MIT tool may reveal architectural past

A computer design tool originally created for animation may soon unlock the secrets of the structure of ancient cathedrals, according to MIT Assistant Professor John Ochsendorf of architecture.
A computer design tool originally created for animation may soon unlock the secrets of the structure of ancient cathedrals, according to MIT Assistant Professor John Ochsendorf of architecture. A structural engineer specializing in architectural and construction history, Ochsendorf recently presented to colleagues a virtual design method that has been extended in novel ways by a team of architects, computer scientists and engineers at MIT. "This is the kind of work - crossi 09.03.2006 | nachricht Read more

New Composite Material Developed for Light-Weight Building

Scientists at the Technische Universität Dresden/Germany have been developing an innovative composite material – “textile reinforced concrete“ – which is to serve for the structural reinforcement of buildings. For seven years now, more than 50 scientists from eight institutes have been collaborating in a research project entitled “Textile Reinforcements for Structural Strengthening and Repair“. The project has been funded by the German Research Foundation which has approved of the project’s t 22.12.2005 | nachricht Read more
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Die letzten 5 Focus-News des innovations-reports im Überblick:

Im Focus: Solving the mystery of quantum light in thin layers

A very special kind of light is emitted by tungsten diselenide layers. The reason for this has been unclear. Now an explanation has been found at TU Wien (Vienna)

It is an exotic phenomenon that nobody was able to explain for years: when energy is supplied to a thin layer of the material tungsten diselenide, it begins to...

Im Focus: An ultrafast glimpse of the photochemistry of the atmosphere

Researchers at Ludwig-Maximilians-Universitaet (LMU) in Munich have explored the initial consequences of the interaction of light with molecules on the surface of nanoscopic aerosols.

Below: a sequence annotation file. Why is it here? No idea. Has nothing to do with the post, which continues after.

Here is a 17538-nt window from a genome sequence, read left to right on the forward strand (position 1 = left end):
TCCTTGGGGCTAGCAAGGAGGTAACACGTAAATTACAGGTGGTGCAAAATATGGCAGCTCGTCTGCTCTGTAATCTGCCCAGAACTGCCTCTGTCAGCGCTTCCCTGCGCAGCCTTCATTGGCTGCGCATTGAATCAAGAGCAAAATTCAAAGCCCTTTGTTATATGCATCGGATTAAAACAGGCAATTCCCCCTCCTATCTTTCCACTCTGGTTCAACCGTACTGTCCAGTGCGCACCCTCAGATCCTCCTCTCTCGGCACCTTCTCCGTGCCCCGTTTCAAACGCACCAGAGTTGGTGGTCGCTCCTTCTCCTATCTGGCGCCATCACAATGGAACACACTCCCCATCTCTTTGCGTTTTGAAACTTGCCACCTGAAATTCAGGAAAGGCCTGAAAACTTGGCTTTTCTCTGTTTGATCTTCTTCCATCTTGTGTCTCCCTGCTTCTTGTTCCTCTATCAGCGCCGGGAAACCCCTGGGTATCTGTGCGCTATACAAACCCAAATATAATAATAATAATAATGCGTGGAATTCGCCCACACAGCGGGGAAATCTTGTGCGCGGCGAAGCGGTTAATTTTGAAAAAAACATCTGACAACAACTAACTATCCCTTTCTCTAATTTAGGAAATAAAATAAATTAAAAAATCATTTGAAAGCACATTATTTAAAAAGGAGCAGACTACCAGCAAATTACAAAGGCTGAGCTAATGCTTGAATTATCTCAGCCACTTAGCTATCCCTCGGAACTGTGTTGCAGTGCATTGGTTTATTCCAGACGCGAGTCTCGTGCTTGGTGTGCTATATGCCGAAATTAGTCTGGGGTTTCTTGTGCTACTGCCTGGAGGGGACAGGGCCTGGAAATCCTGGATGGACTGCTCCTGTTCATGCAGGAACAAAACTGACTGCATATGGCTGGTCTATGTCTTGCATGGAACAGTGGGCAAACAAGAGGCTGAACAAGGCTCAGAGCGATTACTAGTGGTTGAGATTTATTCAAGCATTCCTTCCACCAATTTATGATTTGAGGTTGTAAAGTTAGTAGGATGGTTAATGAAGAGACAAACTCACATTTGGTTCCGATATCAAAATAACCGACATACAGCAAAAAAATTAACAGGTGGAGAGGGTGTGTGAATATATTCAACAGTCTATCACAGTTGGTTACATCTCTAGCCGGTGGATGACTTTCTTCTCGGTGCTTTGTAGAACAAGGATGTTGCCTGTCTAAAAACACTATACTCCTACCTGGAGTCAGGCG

The nanocosmos is constantly in motion. All natural processes are ultimately determined by the interplay between radiation and matter. Light strikes particles...

Im Focus: Shaping nanoparticles for improved quantum information technology

Particles that are mere nanometers in size are at the forefront of scientific research today. They come in many different shapes: rods, spheres, cubes, vesicles, S-shaped worms and even donut-like rings. What makes them worthy of scientific study is that, being so tiny, they exhibit quantum mechanical properties not possible with larger objects.

Researchers at the Center for Nanoscale Materials (CNM), a U.S. Department of Energy (DOE) Office of Science User Facility located at DOE's Argonne National...

Im Focus: Novel Material for Shipbuilding

A new research project at the TH Mittelhessen focusses on the development of a novel light weight design concept for leisure boats and yachts. Professor Stephan Marzi from the THM Institute of Mechanics and Materials collaborates with Krake Catamarane, which is a shipyard located in Apolda, Thuringia.

The project is set up in an international cooperation with Professor Anders Biel from Karlstad University in Sweden and the Swedish company Lamera from...

Im Focus: Controlling superconducting regions within an exotic metal

Superconductivity has fascinated scientists for many years since it offers the potential to revolutionize current technologies. Materials only become superconductors - meaning that electrons can travel in them with no resistance - at very low temperatures. These days, this unique zero resistance superconductivity is commonly found in a number of technologies, such as magnetic resonance imaging (MRI).

Future technologies, however, will harness the total synchrony of electronic behavior in superconductors - a property called the phase. There is currently a...